And while much of the music might remain the same, Yes in 2022 is a different beast. Anyone waking from a fifty years’ sleep might wonder what the heck is going on. Howe is still there leading the line and still throwing some of the shapes, twists and startled expressions (the one like you’ve just heard a firework go off unexpectedly). We might be used to Geoff Downes by now – he seems a veteran having been in and out (and back in again) of Yes since 1980. Never too far from Howe, he subscribes to the banks of keyboards setup, even extending on the odd occasion to the classic arms reaching out to play on opposite banks at the same time. Probably copyrighted to a certain R.Wakeman Esq.
On the vocal front, the continued absence of Jon Anderson (the talismanic voice of Yes) Jon Davison is as good a fit as can be expected, now even featuring on two studio albums. His range makes sure we still hear the classic lines and phrases authentically in the same way that we’re also now used to Jay Schellen on the drum stool, subbing and supporting and now replacing Alan White. It’s Billy Sherwood who’s the revelation tonight though. He’s been on the teamsheet in various capacities for over twenty years, but stepping into the almost impossible to fill shoes of Chris Squire, you could argue he’s now made the spot his own. he seems inhabited by the spirit of Squire, not just in playing his parts but also in the way those parts make him move and coax the notes from his instrument. Add a flowing gauze oversize shirt and he’s even looking the part.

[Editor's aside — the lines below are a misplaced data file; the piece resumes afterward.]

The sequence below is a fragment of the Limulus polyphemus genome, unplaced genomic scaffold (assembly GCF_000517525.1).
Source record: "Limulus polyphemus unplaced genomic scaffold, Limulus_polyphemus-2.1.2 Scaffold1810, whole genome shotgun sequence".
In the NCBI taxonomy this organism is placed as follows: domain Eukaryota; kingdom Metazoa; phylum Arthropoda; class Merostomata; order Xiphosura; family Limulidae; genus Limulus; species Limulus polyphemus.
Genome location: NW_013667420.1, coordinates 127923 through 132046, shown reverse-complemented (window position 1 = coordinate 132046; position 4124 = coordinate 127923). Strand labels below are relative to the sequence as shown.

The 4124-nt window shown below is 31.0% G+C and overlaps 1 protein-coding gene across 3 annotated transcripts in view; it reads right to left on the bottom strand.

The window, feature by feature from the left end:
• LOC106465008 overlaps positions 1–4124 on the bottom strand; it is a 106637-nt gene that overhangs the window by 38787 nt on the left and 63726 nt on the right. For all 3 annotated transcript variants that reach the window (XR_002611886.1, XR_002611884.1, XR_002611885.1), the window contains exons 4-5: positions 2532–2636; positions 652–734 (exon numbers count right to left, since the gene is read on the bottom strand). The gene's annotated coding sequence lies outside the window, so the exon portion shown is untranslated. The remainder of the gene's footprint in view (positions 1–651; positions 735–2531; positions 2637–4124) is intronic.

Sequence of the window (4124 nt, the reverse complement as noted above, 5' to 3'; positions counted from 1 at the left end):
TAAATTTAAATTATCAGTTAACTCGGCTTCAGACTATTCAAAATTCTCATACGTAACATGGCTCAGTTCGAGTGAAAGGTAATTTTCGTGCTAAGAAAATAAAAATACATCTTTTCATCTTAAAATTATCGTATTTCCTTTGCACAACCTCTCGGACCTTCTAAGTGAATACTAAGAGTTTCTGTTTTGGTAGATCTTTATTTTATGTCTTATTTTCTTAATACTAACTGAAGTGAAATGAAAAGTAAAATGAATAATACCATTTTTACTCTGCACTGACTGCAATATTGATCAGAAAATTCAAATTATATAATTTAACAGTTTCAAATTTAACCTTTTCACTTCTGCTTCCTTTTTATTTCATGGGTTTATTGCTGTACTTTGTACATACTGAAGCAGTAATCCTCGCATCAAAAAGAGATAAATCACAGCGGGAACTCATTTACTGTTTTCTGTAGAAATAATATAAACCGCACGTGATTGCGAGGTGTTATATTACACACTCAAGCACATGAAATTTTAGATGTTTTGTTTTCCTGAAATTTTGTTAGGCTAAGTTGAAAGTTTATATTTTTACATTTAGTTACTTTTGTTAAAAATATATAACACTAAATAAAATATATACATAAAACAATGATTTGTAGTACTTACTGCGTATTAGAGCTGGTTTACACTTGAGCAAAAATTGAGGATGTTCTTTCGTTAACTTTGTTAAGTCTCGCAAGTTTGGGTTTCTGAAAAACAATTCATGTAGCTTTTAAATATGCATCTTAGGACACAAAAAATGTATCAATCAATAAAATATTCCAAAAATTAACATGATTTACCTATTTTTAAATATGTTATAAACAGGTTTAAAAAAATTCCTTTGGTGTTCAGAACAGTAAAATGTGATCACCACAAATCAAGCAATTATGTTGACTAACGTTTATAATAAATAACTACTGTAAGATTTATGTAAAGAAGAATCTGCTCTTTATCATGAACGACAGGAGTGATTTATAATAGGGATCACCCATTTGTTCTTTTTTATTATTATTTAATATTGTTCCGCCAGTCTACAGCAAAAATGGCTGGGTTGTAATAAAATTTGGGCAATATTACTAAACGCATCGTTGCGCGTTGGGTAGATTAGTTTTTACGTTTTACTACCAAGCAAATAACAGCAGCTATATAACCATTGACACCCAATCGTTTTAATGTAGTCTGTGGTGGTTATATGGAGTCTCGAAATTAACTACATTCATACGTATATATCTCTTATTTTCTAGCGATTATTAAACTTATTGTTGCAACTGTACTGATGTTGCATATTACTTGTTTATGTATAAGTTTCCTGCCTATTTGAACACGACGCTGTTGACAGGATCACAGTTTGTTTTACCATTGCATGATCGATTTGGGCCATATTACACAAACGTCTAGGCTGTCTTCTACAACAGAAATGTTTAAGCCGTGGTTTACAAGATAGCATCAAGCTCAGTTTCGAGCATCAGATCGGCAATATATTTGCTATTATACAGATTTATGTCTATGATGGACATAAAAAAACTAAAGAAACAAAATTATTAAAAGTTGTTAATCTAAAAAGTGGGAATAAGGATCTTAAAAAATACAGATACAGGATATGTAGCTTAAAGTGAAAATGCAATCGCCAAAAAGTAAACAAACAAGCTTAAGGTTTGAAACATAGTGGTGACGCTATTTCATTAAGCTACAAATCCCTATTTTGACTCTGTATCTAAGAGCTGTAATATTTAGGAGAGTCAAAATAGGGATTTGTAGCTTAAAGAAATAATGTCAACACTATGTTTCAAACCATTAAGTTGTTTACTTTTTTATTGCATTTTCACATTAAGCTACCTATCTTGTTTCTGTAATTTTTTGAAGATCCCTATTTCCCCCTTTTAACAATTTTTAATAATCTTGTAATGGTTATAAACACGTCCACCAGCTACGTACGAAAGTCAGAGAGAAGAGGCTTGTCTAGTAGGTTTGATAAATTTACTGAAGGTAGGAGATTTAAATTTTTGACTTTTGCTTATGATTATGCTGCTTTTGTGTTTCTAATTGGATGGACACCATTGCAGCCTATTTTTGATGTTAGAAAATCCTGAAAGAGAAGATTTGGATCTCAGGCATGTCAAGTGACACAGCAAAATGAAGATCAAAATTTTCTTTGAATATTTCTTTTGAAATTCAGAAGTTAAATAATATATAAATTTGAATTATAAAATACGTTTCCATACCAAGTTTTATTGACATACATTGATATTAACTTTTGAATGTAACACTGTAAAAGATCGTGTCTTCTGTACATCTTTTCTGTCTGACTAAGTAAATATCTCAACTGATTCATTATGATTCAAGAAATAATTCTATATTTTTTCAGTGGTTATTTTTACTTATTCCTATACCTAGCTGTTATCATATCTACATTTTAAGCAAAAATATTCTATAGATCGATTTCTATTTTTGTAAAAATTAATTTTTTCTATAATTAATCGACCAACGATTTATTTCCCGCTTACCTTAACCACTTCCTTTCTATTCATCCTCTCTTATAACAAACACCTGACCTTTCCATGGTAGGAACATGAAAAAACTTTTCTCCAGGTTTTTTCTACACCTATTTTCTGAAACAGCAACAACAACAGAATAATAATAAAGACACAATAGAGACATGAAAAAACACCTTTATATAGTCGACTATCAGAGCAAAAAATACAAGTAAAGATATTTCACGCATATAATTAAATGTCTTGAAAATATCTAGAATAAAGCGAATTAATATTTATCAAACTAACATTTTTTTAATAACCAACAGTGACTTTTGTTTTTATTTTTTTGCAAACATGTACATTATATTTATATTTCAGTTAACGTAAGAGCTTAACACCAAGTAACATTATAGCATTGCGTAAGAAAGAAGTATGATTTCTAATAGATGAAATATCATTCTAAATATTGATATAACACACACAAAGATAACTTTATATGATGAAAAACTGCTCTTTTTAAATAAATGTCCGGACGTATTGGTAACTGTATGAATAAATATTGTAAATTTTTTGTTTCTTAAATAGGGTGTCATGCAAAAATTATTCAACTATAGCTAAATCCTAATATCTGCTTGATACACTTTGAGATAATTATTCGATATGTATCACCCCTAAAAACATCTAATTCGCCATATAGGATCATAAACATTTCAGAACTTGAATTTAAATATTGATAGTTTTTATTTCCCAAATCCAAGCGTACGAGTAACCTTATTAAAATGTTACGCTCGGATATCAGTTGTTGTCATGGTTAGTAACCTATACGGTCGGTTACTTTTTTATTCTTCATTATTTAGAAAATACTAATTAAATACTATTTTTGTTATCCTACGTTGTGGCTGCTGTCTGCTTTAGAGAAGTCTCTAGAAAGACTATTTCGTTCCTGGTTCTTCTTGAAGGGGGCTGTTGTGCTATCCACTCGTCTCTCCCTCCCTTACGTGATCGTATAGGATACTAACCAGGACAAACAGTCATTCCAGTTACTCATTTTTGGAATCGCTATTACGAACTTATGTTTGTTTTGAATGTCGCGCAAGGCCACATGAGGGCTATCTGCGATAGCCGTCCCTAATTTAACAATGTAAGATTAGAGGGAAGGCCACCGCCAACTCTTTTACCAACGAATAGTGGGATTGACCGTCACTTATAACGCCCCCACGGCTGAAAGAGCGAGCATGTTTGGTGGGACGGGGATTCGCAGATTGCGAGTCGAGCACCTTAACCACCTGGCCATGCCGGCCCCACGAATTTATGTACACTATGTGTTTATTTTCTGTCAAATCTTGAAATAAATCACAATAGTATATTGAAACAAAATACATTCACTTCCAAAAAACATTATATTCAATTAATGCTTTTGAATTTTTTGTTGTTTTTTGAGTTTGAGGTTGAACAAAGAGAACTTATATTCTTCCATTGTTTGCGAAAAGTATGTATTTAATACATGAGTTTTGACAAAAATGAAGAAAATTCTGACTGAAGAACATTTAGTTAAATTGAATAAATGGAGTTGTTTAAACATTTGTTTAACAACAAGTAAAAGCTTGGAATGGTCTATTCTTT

That first half sees cobwebs blown away and a little of the rustiness from a prolonged period of gig abstinence. We’re only two gigs into the tour – a warm up and Glasgow ticked off – and to be fair, there’s only one way to get gig fit again. Not always easy when the music and time signatures are as complex and challenging as much of the Seventies prog rock that Yesmusic set the template for.
It might be my ears or memory, but some of the lengthier outings/indulgences (Howe’s Yours Is No Disgrace solo and the repeated opening riffs in Heart Of The Sunrise) seem to have been treated to a little trim. Howe is the only soloist too… Gone are the days of indulgent solo spots between the songs. No ‘Whitefish’ bass and drums showcase as Alan White and Chris Squire used to work out on (maybe they’ve reinstated it in the great gig in the sky?) and any Wakemanesque keyboard solos pieces from Geoff Downes (or even snatches of Video Killed The Radio Star) are left in the past. It’s just Howe who gets to sit in the solo spotlight to perform Clap and you can forgive him as it’s less of an indulgence and more of a Yeshow ritual.